A bellows 106 is sealingly secured at one of its ends to end wall 20, extends inwardly into section 18 and has its opposite end closed by an end plate 107. End plate 107 is similar in form to hat-shaped member 95, and is secured to end wall 94 of the latter by suitable fastening means such as screws 108. End wall 20 has an axially extending internally threaded collar 109 which extends inwardly into bellows 106 and mounts an externally threaded cap 110 having a centrally apertured end wall 111 at its outer end. A spring 112 is operative between end plate 107 and end wall 111 to urge plate 107 toward valve 75. Cap 110 is provided with openings 113 for receiving a suitable tool to rotate cap 110 in collar 109 and adjust the force exerted by spring 112 on end plate 107.

End plate 107 is provided with an internally threaded extension 114 extending in the direction of the aperture in end wall 111 of cap 110 and is positioned in axial alignment therewith. A rod 115, having externally threaded opposite ends 116 and 117 has one end threaded in extension 114 and a suitable sealant 118 applied to the threads prevents leakage about the threads. The opposite end 117 of rod is screwed to an aneroid assembly 119 which includes a bellows 129 sealingly secured at its opposite ends to end plates 121 and 122. A spring 123 is operatively positioned within bellows between end plates 121 and 122. The interior of bellows 120 is evacuated through suitable means such as tube 124 to establish a base or reference pressure having a value substantially close to zero. End plates 121 and 122 have central portions 125 and 126 extending inwardly into bellows 126, to the end that when bellows 120 is contracted as will hereafter be more fully set forth, central portions 125 and 126 engage to limit the contraction of bellows 120. The central portion 125 of end plate 121 is provided with an internally threaded extension 127 that extends through the aperture in end wall 111 of cap 110- where it is mounted to the threaded end 117 of rod 115. Central portion 126 of end plate 122 is also provided with an internally threaded extension 128. A yoke 129 having a reinforcing channel member 136 is secured to the outer surface of end wall 20 by suitable means such as bolts 130a. A bolt 131 passing through suitable openings in channel member 130 and yoke 129 engages the internal threads of extension 128 to secure aneroid assembly 119 to yoke 129. End plate 122, therefore, is mountpd in a fixed position and any expansion or contraction of bellows 120 serves to move only end plate 121 toward or away from end plate 122.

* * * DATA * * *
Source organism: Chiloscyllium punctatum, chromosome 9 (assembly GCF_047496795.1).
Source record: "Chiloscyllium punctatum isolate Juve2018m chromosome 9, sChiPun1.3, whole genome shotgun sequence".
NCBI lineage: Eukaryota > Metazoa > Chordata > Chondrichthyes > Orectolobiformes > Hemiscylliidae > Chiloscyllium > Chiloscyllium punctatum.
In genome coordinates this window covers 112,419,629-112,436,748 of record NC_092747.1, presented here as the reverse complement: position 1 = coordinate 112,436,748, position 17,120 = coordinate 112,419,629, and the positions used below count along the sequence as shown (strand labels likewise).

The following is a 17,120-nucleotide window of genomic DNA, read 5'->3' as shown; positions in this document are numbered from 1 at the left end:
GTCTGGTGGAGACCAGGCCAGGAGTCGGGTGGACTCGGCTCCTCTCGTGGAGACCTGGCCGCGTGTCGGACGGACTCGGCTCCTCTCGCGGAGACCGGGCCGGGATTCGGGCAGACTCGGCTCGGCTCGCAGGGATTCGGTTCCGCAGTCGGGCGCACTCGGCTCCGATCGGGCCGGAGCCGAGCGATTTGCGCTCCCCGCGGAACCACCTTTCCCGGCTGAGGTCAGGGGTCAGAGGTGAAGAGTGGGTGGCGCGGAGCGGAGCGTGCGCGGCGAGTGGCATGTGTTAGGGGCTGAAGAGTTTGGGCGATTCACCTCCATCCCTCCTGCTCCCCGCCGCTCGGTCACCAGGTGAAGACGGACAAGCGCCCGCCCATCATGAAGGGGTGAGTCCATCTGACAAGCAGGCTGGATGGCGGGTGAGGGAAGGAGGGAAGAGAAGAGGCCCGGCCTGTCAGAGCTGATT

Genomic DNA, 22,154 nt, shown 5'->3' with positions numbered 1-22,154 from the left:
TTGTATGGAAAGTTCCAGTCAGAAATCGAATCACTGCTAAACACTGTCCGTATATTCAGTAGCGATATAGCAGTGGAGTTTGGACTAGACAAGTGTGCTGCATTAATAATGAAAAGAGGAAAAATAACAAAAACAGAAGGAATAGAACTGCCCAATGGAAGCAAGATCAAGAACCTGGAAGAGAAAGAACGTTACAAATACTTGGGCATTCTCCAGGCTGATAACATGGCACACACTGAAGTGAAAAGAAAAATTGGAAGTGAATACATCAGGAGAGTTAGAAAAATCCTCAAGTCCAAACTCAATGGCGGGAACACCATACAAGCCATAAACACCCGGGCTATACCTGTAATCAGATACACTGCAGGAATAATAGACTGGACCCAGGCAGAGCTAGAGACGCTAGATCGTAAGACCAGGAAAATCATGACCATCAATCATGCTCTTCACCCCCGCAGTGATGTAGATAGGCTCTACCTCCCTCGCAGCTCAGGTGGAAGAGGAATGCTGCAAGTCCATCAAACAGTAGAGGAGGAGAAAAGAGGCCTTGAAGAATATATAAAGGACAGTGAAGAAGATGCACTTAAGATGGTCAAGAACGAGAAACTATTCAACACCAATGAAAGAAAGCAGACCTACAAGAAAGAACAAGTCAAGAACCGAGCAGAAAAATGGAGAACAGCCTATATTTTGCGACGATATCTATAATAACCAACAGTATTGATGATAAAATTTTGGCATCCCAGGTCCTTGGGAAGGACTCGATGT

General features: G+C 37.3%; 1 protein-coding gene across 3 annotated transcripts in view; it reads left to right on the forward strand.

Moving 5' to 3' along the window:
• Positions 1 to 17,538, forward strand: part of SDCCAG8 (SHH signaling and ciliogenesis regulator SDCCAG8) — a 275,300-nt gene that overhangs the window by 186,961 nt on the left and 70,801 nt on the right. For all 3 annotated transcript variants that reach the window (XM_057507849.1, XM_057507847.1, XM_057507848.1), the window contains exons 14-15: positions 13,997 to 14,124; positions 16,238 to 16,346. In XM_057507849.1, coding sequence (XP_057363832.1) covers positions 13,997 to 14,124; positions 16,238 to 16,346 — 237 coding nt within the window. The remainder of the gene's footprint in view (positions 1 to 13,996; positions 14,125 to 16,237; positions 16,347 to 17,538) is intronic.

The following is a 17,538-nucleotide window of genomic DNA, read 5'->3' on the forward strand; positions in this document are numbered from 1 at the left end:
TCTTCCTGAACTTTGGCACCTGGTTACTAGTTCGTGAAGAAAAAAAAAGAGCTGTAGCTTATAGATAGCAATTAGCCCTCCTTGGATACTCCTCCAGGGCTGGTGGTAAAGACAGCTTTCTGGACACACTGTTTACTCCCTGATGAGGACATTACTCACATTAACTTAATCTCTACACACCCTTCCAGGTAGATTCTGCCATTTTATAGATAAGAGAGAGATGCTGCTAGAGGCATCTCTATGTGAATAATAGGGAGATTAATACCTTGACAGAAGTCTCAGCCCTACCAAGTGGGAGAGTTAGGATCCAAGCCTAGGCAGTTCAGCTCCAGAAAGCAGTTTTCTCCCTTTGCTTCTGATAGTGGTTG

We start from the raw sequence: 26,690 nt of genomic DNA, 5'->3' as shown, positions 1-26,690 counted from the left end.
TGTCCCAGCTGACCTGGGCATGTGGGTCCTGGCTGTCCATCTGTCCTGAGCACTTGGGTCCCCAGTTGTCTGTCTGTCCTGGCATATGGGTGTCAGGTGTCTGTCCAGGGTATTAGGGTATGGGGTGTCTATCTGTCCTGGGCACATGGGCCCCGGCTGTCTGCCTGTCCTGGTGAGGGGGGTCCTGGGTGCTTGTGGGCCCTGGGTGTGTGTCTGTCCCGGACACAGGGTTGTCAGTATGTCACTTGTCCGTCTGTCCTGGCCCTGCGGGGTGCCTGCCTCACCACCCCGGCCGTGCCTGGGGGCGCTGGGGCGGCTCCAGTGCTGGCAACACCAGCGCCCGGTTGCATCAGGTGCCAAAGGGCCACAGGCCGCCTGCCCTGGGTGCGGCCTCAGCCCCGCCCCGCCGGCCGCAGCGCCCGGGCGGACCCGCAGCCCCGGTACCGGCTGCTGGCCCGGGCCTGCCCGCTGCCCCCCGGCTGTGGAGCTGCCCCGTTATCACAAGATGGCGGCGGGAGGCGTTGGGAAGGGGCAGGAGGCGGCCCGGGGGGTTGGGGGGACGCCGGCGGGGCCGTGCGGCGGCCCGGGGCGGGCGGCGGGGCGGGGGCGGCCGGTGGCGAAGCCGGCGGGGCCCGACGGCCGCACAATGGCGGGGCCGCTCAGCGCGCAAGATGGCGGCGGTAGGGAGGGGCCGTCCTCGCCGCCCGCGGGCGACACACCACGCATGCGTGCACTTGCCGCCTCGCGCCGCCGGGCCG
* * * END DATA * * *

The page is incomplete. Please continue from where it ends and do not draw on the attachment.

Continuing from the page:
To protect aneroid assembly 119 from damage, a cover 132 having suitable vent passages 133 formed therein is secured by bolts 134 to yoke 129 and channel member 130. A mounting flange 135 (Figure 1), secured to outlet section 18 by suitable means (not shown), affords means whereby regulator 13 may be mounted in an aircraft.

Due to the foregoing construction and arrangement of parts, springs 112 and 123 acting on end plates 107 and 121, respectively, exert a force tending to move member 95 in a direction whereby end wall 94 thereof engages shoulder 96 of rod 90 to move'the latter to disengage valve disc 79 from its coacting seat 74 to open valve 75. Moreover, by rotating cap 110 in the manner described above the force exerted by springs 112 and 123 is adjustable to a preselected value.

124' to establish therein afbasic pressure substantially hose to Zero, while the exterior ofbello'ws 1291s exposed) ambient atmospheric 'pre s's'ur e by virtue of vent passages j 133 in cover 132. The eeeceve area of bellows .120" is such that at sea level the pressure differential between ambieht'a't'rhos'pheric pressure and the base pressure pro duc'e's a force (mend plate 121 of su fiicien't magnitude to compress bellows 120 and move end plate 121 into engagement with end plate122. This movement of end plate 121 compresses spring 123 and is transmitted through rod 115 to end plate 107 to the enrl'that bellows 1G6 and spring 112 are also compressed and end 'wall9- i of member 95 is moved out of contact wit'h shoulder 96 of rod 5 9, tliereby permitting spring 8610 close valve 7 The pressure of the-ambient atmospheredecreases as a'fun'ction of increasing altitude; therefore, as altitude increases the force on bellows 120'also decreases. At a first predetermined altitude, the forceexertedby springs 112'and until end wall 94 engages shoulder 96 ofrod 90 to open valve '75. Bellows 12 0 and springs 112 and 123, therefore, are operative in response to increasing; altitude to open valve 75 and permit the oxygen underpressure to 123 is greater thanthe force of the atmosphere on bellows 1 and end plate 121 and member 95 are moved The foregoing operation of valve 75 is modified by bellows 106 and pressure plate 98 in the following man ner. The interior of bellows 106 communicates with ambient atmosphere through openings113 and the cen tral aperture in end wall 111 of' cap 110, while the exterior thereof is'exposed to the pressure in outlet section 18. When valve 75 opens permitting oxygen to enter outlet section 18 the initial flow is at a relatively low value and is readily accommodated by orifices 1435 of pressure plate 98 The oxygen, therefore, passes through fecting a pressure difierential between opposite sides of pressure'plate 98. p